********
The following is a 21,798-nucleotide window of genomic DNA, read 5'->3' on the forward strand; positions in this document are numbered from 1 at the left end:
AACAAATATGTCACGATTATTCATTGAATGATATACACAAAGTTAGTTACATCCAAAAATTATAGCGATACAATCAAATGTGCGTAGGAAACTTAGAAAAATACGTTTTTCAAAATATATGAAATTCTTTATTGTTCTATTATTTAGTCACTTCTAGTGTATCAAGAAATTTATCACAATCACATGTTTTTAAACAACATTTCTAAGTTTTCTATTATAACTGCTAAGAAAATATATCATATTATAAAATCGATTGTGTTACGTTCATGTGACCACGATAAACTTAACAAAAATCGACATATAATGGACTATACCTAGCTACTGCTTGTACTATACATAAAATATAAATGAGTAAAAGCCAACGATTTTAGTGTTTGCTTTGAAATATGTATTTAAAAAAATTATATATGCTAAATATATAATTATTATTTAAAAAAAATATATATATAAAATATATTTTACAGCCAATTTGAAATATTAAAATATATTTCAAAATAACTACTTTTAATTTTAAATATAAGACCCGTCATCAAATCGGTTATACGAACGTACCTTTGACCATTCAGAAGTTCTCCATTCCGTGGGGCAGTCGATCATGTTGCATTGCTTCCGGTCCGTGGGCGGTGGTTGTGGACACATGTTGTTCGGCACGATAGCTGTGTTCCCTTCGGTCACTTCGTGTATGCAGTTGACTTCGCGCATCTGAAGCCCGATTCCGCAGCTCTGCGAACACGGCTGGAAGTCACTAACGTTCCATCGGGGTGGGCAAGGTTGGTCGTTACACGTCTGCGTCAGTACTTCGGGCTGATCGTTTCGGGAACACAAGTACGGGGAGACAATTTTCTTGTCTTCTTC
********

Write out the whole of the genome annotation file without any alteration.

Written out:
The following is a 21,798-nucleotide window of genomic DNA, read 5'->3' on the forward strand; positions in this document are numbered from 1 at the left end:
AACAAATATGTCACGATTATTCATTGAATGATATACACAAAGTTAGTTACATCCAAAAATTATAGCGATACAATCAAATGTGCGTAGGAAACTTAGAAAAATACGTTTTTCAAAATATATGAAATTCTTTATTGTTCTATTATTTAGTCACTTCTAGTGTATCAAGAAATTTATCACAATCACATGTTTTTAAACAACATTTCTAAGTTTTCTATTATAACTGCTAAGAAAATATATCATATTATAAAATCGATTGTGTTACGTTCATGTGACCACGATAAACTTAACAAAAATCGACATATAATGGACTATACCTAGCTACTGCTTGTACTATACATAAAATATAAATGAGTAAAAGCCAACGATTTTAGTGTTTGCTTTGAAATATGTATTTAAAAAAATTATATATGCTAAATATATAATTATTATTTAAAAAAAATATATATATAAAATATATTTTACAGCCAATTTGAAATATTAAAATATATTTCAAAATAACTACTTTTAATTTTAAATATAAGACCCGTCATCAAATCGGTTATACGAACGTACCTTTGACCATTCAGAAGTTCTCCATTCCGTGGGGCAGTCGATCATGTTGCATTGCTTCCGGTCCGTGGGCGGTGGTTGTGGACACATGTTGTTCGGCACGATAGCTGTGTTCCCTTCGGTCACTTCGTGTATGCAGTTGACTTCGCGCATCTGAAGCCCGATTCCGCAGCTCTGCGAACACGGCTGGAAGTCACTAACGTTCCATCGGGGTGGGCAAGGTTGGTCGTTACACGTCTGCGTCAGTACTTCGGGCTGATCGTTTCGGGAACACAAGTACGGGGAGACAATTTTCTTGTCTTCTTC